Did I like it? Did I love it? I'm not sure I can say either. I found it a compelling read. I found it hard to put down. I had the need to know what happened next. I found myself smiling at some of the foot notes and some of the commercials and advertisements. I do think this one is so unique, so creative--at least at this moment*--that it will be hard to forget it. I can definitely see the appeal to this one. But did I personally love it--like LOVE, LOVE, LOVE it? Probably not. Still, it was a good way to spend the afternoon.

*There was probably a time when "good" vampires were unique.

© 2011 Becky Laney of Becky's Book Reviews


Book Lover said...

This actually sounds really funny and so is the cover! After your review I might even pick it up :) Thanks!


Mary Ann said...

I found the plot so ridiculous that I was reading for the ridiculous social commentary that I underlined and filled the margins with LOL and HA!s - I mean she did take on pretty much everyone and everything in one way or another - so while the adult critical part of me was like this is too (!) much mostly I just found myself guffawing at the stereotypes I recognized. It reminded me of Feed in some ways - the anti-consumerism critique. And also The Disreputable History of FLB (lockhart) That said I am having a hard time whole heartedly recommending it to my friends - its really hard to put a finger on. But I would sell the hell out if it to a certain group of kids!

Tammy said...

Go! Go! Go!
Read that book!
This is me cheering you on-with bright silver pom poms!

Lisa said...

This sounds interesting. What genre would you say it is exactly?

Becky said...

Lisa, I *suppose* it could fall into YA realistic fiction--but the "society" in which they live--ruled by the Corporation doesn't exactly match up with the real world. Though there are certainly parallels! We're not given an exact time frame for the story either--if this is the present or the future. There is action and adventure and it is all about survival. There are even elements that make it a mystery. And then there are the romances on the this one doesn't fall into just one category. It's all over the place.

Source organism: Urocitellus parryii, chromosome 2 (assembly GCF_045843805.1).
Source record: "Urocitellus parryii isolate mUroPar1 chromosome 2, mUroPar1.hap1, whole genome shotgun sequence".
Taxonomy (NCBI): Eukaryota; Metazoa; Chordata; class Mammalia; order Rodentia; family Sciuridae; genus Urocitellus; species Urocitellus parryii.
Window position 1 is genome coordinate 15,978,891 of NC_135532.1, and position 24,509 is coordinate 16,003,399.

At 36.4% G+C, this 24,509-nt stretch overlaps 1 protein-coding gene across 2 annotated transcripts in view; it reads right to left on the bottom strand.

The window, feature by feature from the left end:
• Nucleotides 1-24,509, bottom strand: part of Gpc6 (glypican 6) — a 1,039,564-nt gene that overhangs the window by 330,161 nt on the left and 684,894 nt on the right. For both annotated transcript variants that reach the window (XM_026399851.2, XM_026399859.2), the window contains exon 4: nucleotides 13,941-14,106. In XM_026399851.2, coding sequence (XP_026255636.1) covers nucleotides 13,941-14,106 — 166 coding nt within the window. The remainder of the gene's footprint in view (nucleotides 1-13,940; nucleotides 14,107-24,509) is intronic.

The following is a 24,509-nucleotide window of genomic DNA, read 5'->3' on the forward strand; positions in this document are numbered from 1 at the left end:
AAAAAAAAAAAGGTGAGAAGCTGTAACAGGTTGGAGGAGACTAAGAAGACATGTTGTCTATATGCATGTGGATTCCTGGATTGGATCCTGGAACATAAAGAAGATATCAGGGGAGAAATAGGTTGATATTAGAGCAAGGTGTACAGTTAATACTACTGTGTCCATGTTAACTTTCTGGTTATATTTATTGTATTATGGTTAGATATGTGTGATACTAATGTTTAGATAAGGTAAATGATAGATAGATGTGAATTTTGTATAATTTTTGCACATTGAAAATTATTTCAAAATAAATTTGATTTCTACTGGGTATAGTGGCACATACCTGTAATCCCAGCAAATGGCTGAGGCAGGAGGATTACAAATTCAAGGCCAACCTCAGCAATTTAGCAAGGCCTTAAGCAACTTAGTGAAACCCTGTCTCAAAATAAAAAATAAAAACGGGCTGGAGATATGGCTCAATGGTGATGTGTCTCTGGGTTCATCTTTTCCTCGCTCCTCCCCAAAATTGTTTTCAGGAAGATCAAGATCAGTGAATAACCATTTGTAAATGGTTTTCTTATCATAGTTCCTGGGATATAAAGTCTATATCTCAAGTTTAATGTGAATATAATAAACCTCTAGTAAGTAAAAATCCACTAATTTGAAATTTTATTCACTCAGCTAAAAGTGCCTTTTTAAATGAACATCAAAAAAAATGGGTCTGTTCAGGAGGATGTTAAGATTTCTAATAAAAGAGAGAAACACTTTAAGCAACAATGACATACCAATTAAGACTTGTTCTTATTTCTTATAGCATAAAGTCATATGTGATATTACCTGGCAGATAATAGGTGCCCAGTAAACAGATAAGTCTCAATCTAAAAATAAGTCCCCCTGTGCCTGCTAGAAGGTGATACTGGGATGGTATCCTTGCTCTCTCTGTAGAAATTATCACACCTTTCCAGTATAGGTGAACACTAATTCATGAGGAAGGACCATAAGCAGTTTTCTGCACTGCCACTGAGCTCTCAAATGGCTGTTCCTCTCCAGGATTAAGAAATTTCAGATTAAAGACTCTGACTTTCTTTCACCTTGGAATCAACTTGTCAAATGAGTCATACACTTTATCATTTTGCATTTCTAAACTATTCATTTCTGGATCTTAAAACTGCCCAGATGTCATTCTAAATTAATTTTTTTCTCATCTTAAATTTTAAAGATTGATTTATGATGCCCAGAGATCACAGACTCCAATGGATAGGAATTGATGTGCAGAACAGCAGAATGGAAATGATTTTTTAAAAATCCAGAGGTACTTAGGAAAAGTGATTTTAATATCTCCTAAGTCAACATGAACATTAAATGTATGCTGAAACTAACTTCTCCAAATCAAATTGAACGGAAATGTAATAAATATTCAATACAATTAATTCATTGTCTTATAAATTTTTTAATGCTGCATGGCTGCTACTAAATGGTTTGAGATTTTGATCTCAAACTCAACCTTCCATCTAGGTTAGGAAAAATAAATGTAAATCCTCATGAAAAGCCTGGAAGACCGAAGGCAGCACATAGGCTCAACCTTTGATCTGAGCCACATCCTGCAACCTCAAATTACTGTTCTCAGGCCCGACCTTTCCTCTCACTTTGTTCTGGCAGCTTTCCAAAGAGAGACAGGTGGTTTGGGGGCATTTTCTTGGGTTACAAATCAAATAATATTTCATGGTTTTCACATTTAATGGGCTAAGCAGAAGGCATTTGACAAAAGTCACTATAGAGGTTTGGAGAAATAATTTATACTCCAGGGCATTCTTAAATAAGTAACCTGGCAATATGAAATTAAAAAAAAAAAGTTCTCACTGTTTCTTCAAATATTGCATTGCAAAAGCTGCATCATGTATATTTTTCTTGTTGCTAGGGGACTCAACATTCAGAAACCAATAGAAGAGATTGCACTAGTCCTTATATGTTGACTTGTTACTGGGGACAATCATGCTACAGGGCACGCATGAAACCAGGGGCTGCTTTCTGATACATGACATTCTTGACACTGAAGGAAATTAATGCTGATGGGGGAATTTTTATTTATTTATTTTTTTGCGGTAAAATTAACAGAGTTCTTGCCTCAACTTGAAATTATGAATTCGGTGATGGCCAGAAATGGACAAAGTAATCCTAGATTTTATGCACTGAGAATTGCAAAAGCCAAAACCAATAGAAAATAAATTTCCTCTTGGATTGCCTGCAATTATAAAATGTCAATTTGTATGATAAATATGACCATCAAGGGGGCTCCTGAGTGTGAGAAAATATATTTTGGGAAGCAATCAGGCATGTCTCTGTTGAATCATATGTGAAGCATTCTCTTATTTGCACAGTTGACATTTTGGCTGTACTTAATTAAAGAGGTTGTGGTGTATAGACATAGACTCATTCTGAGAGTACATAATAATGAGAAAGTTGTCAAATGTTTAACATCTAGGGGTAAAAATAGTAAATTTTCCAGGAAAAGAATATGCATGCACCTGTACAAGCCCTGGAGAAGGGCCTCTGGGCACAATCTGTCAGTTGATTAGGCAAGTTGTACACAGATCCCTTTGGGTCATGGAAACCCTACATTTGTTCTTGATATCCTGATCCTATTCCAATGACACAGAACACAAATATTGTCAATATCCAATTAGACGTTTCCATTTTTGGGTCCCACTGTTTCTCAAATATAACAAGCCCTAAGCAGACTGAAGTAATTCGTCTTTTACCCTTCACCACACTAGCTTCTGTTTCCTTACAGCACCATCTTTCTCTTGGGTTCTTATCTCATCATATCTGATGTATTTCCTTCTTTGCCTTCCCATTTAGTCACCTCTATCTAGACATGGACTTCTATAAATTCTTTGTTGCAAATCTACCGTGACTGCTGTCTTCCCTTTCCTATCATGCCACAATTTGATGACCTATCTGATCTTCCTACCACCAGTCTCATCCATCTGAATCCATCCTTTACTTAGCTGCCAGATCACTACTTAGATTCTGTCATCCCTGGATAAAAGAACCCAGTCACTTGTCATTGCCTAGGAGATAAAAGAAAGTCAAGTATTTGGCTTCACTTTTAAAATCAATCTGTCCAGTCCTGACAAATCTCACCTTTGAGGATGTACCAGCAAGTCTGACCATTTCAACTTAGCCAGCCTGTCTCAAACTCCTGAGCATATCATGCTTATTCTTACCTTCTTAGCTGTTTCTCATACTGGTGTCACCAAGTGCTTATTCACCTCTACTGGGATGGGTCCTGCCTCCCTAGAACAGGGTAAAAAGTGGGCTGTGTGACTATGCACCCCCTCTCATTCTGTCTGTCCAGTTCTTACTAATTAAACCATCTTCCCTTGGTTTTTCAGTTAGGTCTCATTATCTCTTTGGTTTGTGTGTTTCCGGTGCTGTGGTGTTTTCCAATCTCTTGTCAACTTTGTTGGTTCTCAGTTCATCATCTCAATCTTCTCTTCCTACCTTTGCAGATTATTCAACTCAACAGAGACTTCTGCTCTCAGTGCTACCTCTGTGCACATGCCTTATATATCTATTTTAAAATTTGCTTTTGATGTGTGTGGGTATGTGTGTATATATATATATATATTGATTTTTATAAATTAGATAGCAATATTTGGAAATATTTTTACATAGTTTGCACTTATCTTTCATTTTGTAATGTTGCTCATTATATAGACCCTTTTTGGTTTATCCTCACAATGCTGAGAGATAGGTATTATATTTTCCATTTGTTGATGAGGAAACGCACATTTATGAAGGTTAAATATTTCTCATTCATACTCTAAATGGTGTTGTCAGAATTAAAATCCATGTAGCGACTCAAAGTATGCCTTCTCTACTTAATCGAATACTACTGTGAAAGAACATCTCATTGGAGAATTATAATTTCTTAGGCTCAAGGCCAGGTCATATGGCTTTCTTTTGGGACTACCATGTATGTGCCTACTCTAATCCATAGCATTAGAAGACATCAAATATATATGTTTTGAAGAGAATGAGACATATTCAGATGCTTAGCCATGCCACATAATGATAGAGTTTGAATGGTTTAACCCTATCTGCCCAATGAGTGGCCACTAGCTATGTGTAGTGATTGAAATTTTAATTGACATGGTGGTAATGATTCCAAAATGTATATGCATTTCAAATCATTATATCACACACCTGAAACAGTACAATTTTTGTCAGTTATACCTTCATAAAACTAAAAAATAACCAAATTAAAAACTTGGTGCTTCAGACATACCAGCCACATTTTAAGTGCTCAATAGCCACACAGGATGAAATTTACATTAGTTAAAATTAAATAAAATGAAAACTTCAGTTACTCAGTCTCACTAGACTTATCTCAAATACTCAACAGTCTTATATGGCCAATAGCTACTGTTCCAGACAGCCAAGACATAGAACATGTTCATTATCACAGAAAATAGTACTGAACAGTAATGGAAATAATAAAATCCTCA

Tammy, thanks for the cheer!

Mary Ann, I agree with most everything you said. Part of me was just loving the commentary. And I was really tempted to try to choose some of it to share in my review. But there were just so many gems! (Like the song titles from the boy band. Like some of the descriptions of the reality shows.) From that perspective, it was a good read! Very engaging and just fun! But it was extremely ridiculous and some readers may find that troublesome. So it's not a book that every single person would love and appreciate. For the right reader sure is fun!

Mandie, thanks for visiting!

SuziQoregon said...

I've requested the audio version of this one from the library based on a recommendation from someone who listened to it. I do love slightly twisted and sarcastic humor. I have a feeling that listening to this one while driving around is going to be the best way for me to experience it.

MotherReader said...

Interesting. I'm glad to get your take on it. I'm going to give it try, but knowing that there is differences in how the humor might be received (perceived?).

Marg said...

I really like the Gemma Doyle trilogy, and love the sound of her last two books, but I just haven't gotten to read them. This one sounds like a lot of fun.